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Gary Bouma's Legacy in Sociology

Emeritus Professor Gary Bouma AM Legacy in Sociology


At TASA Thematic Week this November, we will celebrate the life and scholarly achievements of Emeritus Professor Gary Bouma through a series of international and local presentations. There will be a time for reflection and response at the end of the presentations. This is a free session and we welcome you to join us. Please register via the Register Now button on the right hand side of this page. 

Wednesday November 24th starting at 9:10AM AEDT.

Presentations by:
Jim Spickard – Gary’s Global Contribution to Sociology of Religion and International Societies
Lori Beaman – Gary’s Contribution to the Religion and Diversity Project
Adam Possamai – Gary Bouma and the Australian Soul.


Jim
Jim Spickard is Emeritus Professor of Sociology and Anthropology at the University of Redlands, where he taught courses on the sociology of religion, homelessness and social inequality, social theory, and research design. He has written or edited seven books and authored over 80 journal articles and book chapters on such topics as theory in the sociology of religion, religious experience, religious social activism, human rights, and social science research methods. Read on... 


Lori
Lori G. Beaman, Ph.D., F.R.S.C., is the Canada Research Chair in Religious Diversity and Social Change, Professor in the Department of Classics and Religious Studies at the University of Ottawa, and Director of the ‘Nonreligion in a Complex Future’ project (nonreligionproject.ca). She previously directed the 'Religion and Diversity Project' (religionanddiversity.ca). Read on... 


Adam Possamai
Adam Possamai is Professor in Sociology and Deputy Dean in the School of Social Sciences at Western Sydney University. He is the (co)author and (co)editor of more than a dozen academic books, 5 novels, and close to 90 refereed articles and book chapters. He is the past President of the International Sociological Association’s Committee 22 on the Sociology of Religion. Read on... 


And: 

Andrew Singleton and Anna Halafoff - 'Mentorship and Recent Scholarly Reflections'

Andrew Singleton is Professor of Sociology and Social Research in the School of Humanities and Social Sciences at Deakin. His research interests include spirituality, youth religion, new religious movements (including Spiritualism), global Christianity, secularisation, non-religion, religious change, religious movements in the Global South. Andrew has presented and published extensively in these areas both nationally and internationally. Read on...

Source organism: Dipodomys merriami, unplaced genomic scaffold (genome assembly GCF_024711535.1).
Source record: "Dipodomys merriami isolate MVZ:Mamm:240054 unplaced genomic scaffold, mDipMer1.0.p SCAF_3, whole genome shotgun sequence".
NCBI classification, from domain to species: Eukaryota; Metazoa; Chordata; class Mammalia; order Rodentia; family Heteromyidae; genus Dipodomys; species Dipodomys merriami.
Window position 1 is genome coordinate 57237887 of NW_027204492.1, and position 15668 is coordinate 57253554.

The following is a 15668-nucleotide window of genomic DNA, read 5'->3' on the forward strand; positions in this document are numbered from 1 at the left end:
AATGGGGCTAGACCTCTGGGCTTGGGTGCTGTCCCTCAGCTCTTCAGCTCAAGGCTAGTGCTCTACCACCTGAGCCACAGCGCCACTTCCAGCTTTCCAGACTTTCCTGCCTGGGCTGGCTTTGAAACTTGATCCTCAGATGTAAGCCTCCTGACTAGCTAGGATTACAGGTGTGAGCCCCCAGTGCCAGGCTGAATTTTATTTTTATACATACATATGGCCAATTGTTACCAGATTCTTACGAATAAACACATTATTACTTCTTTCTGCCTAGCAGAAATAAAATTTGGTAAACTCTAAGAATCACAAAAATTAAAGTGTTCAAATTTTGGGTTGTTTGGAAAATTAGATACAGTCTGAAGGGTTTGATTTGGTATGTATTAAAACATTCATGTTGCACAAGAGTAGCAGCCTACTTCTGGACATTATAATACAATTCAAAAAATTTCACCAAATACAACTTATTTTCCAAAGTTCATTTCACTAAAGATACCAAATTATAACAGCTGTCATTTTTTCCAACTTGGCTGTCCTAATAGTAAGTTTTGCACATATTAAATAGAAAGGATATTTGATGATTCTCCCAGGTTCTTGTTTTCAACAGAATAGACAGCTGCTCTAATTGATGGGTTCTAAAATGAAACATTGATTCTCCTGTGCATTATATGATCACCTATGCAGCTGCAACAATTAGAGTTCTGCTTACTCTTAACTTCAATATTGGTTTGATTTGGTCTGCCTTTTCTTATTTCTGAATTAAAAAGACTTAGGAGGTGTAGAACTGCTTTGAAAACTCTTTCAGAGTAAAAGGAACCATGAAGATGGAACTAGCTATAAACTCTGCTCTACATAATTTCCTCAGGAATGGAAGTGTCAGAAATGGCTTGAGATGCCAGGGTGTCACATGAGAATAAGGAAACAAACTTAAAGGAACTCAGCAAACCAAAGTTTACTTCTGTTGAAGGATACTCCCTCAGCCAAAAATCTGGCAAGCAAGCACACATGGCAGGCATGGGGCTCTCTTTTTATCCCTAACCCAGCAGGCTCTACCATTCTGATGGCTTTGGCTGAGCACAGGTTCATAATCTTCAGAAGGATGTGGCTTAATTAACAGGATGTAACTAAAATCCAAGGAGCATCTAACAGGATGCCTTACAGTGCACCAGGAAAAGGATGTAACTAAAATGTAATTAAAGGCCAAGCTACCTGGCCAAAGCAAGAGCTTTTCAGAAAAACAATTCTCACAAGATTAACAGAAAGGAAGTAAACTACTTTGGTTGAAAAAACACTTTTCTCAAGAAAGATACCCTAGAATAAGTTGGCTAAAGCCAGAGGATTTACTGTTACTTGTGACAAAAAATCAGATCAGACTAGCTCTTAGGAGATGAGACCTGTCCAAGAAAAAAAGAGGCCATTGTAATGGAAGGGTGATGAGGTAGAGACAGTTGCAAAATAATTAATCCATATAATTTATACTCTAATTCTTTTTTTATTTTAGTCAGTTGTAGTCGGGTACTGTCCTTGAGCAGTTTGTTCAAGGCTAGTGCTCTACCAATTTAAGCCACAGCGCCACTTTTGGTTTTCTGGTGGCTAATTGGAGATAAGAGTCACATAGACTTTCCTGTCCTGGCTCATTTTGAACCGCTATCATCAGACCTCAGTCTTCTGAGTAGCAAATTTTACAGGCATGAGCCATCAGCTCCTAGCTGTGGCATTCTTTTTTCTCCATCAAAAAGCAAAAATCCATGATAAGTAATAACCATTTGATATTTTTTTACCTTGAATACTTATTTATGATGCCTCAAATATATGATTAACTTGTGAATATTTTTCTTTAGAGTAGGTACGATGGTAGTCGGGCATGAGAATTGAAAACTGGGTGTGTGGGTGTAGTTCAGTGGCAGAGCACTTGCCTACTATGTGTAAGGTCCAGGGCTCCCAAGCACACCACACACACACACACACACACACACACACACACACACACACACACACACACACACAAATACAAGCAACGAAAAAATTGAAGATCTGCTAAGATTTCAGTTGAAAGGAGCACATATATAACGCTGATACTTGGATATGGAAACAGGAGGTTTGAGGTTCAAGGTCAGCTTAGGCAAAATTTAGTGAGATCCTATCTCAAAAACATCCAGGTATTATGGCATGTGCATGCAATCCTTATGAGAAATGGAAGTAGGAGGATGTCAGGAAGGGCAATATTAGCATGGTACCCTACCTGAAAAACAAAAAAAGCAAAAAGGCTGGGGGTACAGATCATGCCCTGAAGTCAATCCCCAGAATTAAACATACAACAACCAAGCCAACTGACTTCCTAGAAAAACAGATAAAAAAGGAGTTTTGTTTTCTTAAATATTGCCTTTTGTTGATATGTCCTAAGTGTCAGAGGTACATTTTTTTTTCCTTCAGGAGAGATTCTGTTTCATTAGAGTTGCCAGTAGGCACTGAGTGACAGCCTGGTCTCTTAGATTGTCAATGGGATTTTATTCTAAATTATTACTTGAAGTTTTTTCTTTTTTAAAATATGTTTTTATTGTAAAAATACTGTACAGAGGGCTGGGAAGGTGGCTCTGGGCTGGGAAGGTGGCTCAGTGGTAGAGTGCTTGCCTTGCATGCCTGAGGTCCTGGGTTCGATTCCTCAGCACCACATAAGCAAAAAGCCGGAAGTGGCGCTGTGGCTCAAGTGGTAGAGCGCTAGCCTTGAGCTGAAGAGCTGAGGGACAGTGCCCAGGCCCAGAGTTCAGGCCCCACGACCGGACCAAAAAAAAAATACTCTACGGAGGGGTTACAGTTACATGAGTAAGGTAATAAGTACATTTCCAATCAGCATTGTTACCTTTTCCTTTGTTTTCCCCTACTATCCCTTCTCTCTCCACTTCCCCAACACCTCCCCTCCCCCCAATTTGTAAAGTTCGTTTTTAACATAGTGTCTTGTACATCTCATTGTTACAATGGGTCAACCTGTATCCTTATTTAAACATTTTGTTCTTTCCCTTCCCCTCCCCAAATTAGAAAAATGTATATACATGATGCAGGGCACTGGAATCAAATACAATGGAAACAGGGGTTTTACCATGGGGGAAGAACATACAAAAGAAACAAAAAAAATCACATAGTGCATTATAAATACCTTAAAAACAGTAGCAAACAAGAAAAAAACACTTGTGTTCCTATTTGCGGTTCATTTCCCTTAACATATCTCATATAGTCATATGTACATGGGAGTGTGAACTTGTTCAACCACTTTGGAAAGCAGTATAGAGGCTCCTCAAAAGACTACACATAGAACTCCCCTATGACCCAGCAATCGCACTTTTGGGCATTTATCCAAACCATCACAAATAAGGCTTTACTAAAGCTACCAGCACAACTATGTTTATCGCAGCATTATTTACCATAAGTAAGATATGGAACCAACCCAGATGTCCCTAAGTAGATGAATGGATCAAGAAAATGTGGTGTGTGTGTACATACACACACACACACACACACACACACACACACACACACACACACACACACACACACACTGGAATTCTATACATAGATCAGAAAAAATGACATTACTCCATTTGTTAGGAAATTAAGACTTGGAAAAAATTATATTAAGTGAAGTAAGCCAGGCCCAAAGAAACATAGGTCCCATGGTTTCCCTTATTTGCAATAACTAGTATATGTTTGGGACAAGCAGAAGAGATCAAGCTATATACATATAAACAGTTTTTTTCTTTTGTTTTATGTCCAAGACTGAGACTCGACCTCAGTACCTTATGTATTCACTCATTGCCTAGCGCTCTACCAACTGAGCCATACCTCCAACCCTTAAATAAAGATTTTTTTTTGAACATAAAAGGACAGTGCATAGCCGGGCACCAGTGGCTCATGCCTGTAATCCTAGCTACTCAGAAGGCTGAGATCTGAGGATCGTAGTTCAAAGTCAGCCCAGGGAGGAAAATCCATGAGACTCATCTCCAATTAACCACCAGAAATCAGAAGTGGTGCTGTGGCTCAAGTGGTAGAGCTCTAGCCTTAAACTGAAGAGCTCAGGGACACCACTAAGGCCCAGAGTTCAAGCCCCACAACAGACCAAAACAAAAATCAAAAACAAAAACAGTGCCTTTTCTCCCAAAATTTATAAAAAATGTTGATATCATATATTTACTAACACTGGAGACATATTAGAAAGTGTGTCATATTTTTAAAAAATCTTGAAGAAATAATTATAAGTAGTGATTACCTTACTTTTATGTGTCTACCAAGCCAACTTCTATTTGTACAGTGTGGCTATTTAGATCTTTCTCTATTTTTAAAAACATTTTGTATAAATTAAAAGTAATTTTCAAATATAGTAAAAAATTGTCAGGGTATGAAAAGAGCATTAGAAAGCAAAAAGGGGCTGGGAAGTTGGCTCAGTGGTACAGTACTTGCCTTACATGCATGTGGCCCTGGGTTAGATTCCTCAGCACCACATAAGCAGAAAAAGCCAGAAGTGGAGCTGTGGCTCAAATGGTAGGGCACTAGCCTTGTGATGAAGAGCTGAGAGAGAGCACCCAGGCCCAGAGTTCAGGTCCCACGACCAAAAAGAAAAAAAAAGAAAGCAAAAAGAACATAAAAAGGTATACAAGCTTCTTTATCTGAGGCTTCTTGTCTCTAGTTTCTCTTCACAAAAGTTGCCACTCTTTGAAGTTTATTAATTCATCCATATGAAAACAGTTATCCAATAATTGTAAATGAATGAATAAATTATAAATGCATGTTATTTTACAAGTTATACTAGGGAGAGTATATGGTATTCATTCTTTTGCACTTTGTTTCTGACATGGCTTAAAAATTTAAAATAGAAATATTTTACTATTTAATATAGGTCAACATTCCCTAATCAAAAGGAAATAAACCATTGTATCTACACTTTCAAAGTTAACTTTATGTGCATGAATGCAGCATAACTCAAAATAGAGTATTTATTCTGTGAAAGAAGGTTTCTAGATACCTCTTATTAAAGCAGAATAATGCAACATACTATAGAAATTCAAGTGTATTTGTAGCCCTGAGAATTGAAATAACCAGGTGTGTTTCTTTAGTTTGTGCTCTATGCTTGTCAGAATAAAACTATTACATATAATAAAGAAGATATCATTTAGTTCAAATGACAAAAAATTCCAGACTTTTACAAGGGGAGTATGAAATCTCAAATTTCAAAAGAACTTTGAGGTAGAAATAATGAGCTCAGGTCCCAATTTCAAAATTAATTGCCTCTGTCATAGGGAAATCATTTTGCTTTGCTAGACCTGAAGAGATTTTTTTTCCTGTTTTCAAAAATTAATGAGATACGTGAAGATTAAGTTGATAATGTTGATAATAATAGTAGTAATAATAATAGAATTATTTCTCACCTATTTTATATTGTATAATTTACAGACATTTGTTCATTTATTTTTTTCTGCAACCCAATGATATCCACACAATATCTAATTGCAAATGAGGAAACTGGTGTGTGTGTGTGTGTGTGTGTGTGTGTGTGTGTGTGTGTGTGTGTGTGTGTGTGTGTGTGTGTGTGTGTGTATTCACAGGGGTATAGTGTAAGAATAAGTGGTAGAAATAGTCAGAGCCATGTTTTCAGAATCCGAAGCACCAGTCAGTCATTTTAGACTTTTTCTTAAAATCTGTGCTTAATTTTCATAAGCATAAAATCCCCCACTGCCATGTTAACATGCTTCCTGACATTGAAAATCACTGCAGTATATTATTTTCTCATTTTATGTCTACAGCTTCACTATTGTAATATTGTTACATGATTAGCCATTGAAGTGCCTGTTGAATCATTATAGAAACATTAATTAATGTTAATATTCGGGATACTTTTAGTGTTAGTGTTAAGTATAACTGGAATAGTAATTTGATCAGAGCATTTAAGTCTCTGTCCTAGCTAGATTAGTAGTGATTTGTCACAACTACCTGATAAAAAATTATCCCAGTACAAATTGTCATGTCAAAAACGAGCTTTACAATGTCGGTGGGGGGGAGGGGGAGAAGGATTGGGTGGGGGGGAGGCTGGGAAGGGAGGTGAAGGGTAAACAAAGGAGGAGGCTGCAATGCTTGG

Anna Halafoff is Associate Professor in Sociology of Religion in the School of Humanities and Social Sciences at Deakin University, Australia. She is also a member of the Alfred Deakin Institute’s Science and Society Network, Centre for Resilient and Inclusive Societies (CRIS) Consortium, and AVERT (Addressing Violent Extremism and Radicalisation to Terrorism) Research Network. Anna is a Chief Investigator on two Australian Research Council Discovery Projects on the Worldviews of Generation Z Australians and on Religious Diversity in Australia. Read on... 

With:

TASA President, Alphia Possamai-Inesedy introducing and concluding the event with photo slide shows


Alphia Possamai-Inesedy is the Pro Vice Chancellor Engagement and Advancement, Chair of Academic Senate, Professor of Sociology and President of the Australian Sociological Association. She has worked as an Associate Pro-Vice Chancellor, Director of Sydney City Campus and was responsible for the co-creation of the Master of Research. Read on...  

Organisers: 
Enqi Weng, Anna Halafoff and Alphia Possamai-Inesedy


Enqi
Dr Enqi Weng is a media scholar and sociologist of religion. She completed her PhD in the School of Media and Communications at RMIT University in 2018 and has since published her monograph Media Perceptions of Religious Changes in Australia: Of Dominance and Diversity (Routledge, 2020). Her doctoral thesis analysed media representation of religions in Australia, and revealed that public discussions about religion were not only primarily constructed and influenced by white male perspectives, British influences also problematically continued to shape these discussions in post-colonial Australia. Read on... 

 

When:
Wednesday, November 24, 2021, 9:10 AM until 10:30 AM
Where:
Online

Additional Info:
Category:
TASA November
Registration is required
Payment In Full In Advance Only
No Fee